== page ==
Now, it might seem easier said than done to create a functional app, but it’s not as hard as you might think. In fact, there is a no-code solution that is not only cheaper than hiring an agency, but it’s far easier and less hassle, too.
#1 Market research
First and foremost, you need to do your research. Generally speaking, if you have products or a service to sell, you have viable grounds to make an app. It’s easy to be turned off by the sheer number of other apps on the app stores, but you can be successful in your own right.
It’s a good idea to see how many independent competitors there are within your industry who have apps. There’s a strong chance you already know who your competitors are and whether they have apps. If none of them do, it could be because they haven’t yet realised the value of having an app, or perhaps they don’t have the infrastructure to create one. In this case, being ahead of the curve could serve you well.
There might be hundreds of competitors and some of them could be global brands. You might be wondering how a small clothing retailer can compete with the likes of major players like Asos and H&M? But you could find that this works in your favour. Since the pandemic and the economic repercussions of it, a lot of consumers have made an effort to support smaller businesses.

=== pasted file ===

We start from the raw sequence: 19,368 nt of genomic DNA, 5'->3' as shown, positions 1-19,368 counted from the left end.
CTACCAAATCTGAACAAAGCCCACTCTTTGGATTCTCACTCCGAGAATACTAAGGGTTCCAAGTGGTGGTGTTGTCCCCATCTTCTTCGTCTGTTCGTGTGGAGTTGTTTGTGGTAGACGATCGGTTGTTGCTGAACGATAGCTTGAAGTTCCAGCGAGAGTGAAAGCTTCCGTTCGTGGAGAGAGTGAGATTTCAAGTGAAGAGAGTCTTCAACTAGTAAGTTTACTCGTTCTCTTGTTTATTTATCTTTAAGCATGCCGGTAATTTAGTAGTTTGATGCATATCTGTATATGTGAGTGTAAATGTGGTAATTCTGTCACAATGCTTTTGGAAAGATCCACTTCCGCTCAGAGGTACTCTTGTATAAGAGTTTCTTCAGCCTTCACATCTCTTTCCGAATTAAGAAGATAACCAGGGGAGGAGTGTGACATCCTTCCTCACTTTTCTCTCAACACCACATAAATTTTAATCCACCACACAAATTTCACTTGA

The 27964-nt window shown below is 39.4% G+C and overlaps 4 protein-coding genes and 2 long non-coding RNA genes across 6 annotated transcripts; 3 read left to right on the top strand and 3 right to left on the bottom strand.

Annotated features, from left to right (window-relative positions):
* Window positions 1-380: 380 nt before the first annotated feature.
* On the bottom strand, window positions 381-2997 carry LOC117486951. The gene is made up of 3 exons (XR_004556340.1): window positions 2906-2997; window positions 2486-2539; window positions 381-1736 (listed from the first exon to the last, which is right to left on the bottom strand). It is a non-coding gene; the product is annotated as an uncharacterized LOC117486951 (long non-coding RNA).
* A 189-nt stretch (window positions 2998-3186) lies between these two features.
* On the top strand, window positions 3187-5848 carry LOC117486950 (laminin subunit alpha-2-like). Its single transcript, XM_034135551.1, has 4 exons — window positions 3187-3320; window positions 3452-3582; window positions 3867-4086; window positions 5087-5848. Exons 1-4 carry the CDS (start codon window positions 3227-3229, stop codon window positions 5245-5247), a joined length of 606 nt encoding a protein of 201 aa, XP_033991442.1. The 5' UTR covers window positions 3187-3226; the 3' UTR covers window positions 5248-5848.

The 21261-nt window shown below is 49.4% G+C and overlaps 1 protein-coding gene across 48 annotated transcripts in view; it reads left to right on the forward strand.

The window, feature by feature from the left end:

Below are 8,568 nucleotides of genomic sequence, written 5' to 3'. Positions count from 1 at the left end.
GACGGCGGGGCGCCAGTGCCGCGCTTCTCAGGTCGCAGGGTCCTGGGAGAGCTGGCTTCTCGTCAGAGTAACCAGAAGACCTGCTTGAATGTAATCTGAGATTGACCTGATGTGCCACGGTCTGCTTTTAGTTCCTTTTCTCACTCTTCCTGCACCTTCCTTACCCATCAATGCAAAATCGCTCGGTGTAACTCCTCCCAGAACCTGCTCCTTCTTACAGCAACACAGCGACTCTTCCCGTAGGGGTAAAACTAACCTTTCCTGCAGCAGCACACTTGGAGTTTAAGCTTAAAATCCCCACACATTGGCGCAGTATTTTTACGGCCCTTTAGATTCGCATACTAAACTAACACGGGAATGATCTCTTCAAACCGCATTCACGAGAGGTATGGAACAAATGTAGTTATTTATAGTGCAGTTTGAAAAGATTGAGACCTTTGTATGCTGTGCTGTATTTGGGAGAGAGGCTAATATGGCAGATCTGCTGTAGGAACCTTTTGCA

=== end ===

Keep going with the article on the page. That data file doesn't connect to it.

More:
Not just this, but the items or services you supply as an independent retailer will be more unique than those of larger retailers and this could also give you a competitive edge. On the other hand, if you can’t identify any competitors on the app stores, it could be that there isn’t a market for it.
For example, if you sell solar panels, it might not be the best decision to make an app because it’s not a recurring purchase. The ecommerce ideas that perform the best in app form are those that consumers will go back to more than once to purchase items on several different occasions. Think about this when you’re doing your market research.
A lot of the data you pull in the market research phase will dictate decisions made further down the line, so in theory, your market research should be the longest part of the whole process. As well as identifying the competitors you could potentially be up against, you’ll need to look at how ecommerce apps work.
Think about things from your perspective – what do you think works well in an ecommerce app? Odds are you’ve used one at some point, so you’ll likely know more about them and their functionality than you realise.
Pay attention to functionality. Do most apps have the option to checkout as a guest? Do they integrate Google and/or Apple Pay? Is there the ability to share items directly on social media? Is there a virtual chatbot for customer service? Maybe there’s a virtual try-on? Make note of all the features you like in an app, or what you think your customers will appreciate. Compare those ideas to what your competitors are doing, and you’ll end up with a comprehensive list of features to include on your app.